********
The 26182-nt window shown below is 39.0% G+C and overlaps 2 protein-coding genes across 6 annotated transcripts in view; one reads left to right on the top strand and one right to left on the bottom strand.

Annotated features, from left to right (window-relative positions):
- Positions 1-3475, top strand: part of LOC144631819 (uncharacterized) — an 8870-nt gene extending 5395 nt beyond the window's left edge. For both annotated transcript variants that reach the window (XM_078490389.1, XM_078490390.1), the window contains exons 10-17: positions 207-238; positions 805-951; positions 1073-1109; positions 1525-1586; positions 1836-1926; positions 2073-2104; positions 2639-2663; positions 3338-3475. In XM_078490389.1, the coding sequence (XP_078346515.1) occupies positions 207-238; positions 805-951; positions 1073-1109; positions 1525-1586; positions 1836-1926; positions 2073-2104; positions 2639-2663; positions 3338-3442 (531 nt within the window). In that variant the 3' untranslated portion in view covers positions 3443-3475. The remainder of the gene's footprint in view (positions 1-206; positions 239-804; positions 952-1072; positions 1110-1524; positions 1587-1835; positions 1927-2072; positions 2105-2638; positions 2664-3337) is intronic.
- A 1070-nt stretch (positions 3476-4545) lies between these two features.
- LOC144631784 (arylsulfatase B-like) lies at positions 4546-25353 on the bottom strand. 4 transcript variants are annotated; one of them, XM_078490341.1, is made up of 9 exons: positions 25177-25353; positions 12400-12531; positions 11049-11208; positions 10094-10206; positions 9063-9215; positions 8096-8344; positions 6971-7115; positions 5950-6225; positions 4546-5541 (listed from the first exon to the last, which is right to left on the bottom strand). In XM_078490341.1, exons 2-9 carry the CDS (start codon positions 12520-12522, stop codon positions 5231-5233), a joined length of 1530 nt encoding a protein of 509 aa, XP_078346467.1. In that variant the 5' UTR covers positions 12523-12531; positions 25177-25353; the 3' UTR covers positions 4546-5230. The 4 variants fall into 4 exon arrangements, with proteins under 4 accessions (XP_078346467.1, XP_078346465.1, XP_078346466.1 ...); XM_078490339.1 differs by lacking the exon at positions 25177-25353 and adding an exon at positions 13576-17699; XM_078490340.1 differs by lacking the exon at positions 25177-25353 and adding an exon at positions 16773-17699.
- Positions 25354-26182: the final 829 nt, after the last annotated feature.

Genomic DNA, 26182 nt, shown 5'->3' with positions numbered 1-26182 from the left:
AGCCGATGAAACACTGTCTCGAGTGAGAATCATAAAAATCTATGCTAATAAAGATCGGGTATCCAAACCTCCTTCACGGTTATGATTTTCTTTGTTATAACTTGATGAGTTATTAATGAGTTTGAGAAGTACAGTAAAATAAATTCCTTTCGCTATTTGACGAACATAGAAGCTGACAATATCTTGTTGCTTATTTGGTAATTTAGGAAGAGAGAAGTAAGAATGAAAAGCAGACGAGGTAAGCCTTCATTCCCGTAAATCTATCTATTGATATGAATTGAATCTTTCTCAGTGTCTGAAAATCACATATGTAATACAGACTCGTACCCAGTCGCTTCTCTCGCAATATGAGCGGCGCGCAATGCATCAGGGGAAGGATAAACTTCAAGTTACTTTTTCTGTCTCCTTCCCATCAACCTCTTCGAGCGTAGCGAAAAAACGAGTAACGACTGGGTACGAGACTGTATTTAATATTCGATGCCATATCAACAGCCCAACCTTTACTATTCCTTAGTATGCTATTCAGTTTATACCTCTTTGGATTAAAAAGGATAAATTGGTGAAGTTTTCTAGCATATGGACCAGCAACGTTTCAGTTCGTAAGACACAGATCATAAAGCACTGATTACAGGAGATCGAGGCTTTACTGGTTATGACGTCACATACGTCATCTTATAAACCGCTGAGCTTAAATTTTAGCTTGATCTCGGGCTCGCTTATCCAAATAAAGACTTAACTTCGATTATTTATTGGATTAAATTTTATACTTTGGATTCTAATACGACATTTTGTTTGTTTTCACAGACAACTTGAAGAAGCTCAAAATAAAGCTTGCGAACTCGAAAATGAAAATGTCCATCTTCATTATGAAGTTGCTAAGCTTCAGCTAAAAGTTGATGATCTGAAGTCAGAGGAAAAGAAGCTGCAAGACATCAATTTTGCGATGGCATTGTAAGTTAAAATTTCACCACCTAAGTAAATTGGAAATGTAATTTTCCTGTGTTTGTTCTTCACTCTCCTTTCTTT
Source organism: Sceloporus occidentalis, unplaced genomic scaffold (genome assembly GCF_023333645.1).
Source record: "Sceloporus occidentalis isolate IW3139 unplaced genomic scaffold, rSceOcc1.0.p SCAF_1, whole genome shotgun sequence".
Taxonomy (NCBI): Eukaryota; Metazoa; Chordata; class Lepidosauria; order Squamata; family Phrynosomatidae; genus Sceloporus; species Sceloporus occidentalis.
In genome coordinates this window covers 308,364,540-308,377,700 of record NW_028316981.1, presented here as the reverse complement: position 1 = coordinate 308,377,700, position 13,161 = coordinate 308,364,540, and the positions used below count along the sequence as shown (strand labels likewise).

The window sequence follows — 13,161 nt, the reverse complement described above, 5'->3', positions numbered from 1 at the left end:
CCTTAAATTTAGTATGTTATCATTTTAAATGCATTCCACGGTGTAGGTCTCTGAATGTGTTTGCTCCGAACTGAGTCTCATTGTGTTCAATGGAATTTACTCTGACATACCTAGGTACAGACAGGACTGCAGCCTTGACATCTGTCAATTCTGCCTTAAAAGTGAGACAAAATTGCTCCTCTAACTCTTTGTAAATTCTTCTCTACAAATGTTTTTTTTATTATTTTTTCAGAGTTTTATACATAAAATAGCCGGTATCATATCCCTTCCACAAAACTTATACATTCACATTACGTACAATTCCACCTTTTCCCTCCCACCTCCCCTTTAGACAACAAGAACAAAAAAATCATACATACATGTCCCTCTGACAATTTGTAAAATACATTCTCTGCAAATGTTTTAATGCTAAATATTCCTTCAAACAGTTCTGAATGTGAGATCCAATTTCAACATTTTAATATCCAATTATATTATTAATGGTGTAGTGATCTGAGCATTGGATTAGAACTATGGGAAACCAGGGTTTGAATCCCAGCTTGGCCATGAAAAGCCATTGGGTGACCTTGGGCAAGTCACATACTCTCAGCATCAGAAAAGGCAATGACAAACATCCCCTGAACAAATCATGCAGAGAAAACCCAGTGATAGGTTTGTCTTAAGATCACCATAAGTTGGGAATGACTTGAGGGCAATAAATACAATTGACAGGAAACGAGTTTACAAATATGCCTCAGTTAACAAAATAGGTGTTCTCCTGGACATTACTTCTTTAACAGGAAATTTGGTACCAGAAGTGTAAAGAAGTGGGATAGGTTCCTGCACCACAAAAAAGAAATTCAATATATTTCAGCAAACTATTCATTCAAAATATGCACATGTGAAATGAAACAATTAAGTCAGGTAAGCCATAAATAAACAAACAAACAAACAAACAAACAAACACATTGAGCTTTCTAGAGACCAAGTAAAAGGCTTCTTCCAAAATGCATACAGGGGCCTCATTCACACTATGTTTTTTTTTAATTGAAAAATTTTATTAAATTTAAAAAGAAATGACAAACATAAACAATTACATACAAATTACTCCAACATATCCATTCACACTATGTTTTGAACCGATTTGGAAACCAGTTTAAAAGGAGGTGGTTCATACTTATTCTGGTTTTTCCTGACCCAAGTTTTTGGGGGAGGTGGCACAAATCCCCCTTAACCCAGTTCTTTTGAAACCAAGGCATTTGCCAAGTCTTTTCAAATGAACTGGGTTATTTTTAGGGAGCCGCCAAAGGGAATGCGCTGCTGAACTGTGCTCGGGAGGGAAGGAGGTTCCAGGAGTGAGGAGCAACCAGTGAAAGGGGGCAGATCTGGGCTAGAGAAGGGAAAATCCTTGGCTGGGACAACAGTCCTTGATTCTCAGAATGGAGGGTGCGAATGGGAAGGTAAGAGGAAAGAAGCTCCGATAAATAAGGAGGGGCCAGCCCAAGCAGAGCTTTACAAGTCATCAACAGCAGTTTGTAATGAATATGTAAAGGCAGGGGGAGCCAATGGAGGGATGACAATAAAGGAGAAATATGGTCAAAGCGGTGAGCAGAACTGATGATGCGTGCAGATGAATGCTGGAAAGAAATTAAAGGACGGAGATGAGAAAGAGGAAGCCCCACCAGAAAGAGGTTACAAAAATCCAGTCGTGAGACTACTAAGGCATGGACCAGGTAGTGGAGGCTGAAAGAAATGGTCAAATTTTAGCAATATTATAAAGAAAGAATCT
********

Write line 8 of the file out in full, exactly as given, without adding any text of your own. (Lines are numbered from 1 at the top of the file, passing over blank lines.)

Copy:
AGCCGATGAAACACTGTCTCGAGTGAGAATCATAAAAATCTATGCTAATAAAGATCGGGTATCCAAACCTCCTTCACGGTTATGATTTTCTTTGTTATAACTTGATGAGTTATTAATGAGTTTGAGAAGTACAGTAAAATAAATTCCTTTCGCTATTTGACGAACATAGAAGCTGACAATATCTTGTTGCTTATTTGGTAATTTAGGAAGAGAGAAGTAAGAATGAAAAGCAGACGAGGTAAGCCTTCATTCCCGTAAATCTATCTATTGATATGAATTGAATCTTTCTCAGTGTCTGAAAATCACATATGTAATACAGACTCGTACCCAGTCGCTTCTCTCGCAATATGAGCGGCGCGCAATGCATCAGGGGAAGGATAAACTTCAAGTTACTTTTTCTGTCTCCTTCCCATCAACCTCTTCGAGCGTAGCGAAAAAACGAGTAACGACTGGGTACGAGACTGTATTTAATATTCGATGCCATATCAACAGCCCAACCTTTACTATTCCTTAGTATGCTATTCAGTTTATACCTCTTTGGATTAAAAAGGATAAATTGGTGAAGTTTTCTAGCATATGGACCAGCAACGTTTCAGTTCGTAAGACACAGATCATAAAGCACTGATTACAGGAGATCGAGGCTTTACTGGTTATGACGTCACATACGTCATCTTATAAACCGCTGAGCTTAAATTTTAGCTTGATCTCGGGCTCGCTTATCCAAATAAAGACTTAACTTCGATTATTTATTGGATTAAATTTTATACTTTGGATTCTAATACGACATTTTGTTTGTTTTCACAGACAACTTGAAGAAGCTCAAAATAAAGCTTGCGAACTCGAAAATGAAAATGTCCATCTTCATTATGAAGTTGCTAAGCTTCAGCTAAAAGTTGATGATCTGAAGTCAGAGGAAAAGAAGCTGCAAGACATCAATTTTGCGATGGCATTGTAAGTTAAAATTTCACCACCTAAGTAAATTGGAAATGTAATTTTCCTGTGTTTGTTCTTCACTCTCCTTTCTTT